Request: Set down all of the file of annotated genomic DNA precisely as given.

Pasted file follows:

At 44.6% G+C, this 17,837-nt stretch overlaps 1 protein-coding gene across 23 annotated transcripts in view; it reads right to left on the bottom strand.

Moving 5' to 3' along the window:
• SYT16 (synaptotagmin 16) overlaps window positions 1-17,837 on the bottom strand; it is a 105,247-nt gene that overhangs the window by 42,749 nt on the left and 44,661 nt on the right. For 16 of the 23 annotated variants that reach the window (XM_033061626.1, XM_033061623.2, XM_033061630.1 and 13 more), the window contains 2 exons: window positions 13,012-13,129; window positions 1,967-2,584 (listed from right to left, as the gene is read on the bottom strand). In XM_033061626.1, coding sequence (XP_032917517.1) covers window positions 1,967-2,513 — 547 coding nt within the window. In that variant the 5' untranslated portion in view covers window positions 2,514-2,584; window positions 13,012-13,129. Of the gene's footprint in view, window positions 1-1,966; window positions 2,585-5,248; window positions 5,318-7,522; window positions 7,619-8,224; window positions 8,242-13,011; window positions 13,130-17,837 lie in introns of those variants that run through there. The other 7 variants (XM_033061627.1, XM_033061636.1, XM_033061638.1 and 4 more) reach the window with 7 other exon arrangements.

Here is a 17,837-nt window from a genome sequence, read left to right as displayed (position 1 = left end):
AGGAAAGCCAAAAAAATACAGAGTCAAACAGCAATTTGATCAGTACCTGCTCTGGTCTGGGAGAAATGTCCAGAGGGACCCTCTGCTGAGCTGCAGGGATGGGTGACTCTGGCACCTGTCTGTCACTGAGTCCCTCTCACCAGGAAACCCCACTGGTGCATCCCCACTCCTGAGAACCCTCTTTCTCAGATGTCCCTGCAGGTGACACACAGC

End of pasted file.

At 44.6% G+C, this 17,837-nt stretch overlaps 1 protein-coding gene across 23 annotated transcripts in view; it reads right to left on the bottom strand.

Moving 5' to 3' along the window:
• SYT16 (synaptotagmin 16) overlaps window positions 1-17,837 on the bottom strand; it is a 105,247-nt gene that overhangs the window by 42,749 nt on the left and 44,661 nt on the right. For 16 of the 23 annotated variants that reach the window (XM_033061626.1, XM_033061623.2, XM_033061630.1 and 13 more), the window contains 2 exons: window positions 13,012-13,129; window positions 1,967-2,584 (listed from right to left, as the gene is read on the bottom strand). In XM_033061626.1, coding sequence (XP_032917517.1) covers window positions 1,967-2,513 — 547 coding nt within the window. In that variant the 5' untranslated portion in view covers window positions 2,514-2,584; window positions 13,012-13,129. Of the gene's footprint in view, window positions 1-1,966; window positions 2,585-5,248; window positions 5,318-7,522; window positions 7,619-8,224; window positions 8,242-13,011; window positions 13,130-17,837 lie in introns of those variants that run through there. The other 7 variants (XM_033061627.1, XM_033061636.1, XM_033061638.1 and 4 more) reach the window with 7 other exon arrangements.

Here is a 17,837-nt window from a genome sequence, read left to right as displayed (position 1 = left end):
AGGAAAGCCAAAAAAATACAGAGTCAAACAGCAATTTGATCAGTACCTGCTCTGGTCTGGGAGAAATGTCCAGAGGGACCCTCTGCTGAGCTGCAGGGATGGGTGACTCTGGCACCTGTCTGTCACTGAGTCCCTCTCACCAGGAAACCCCACTGGTGCATCCCCACTCCTGAGAACCCTCTTTCTCAGATGTCCCTGCAGGTGACACACAGC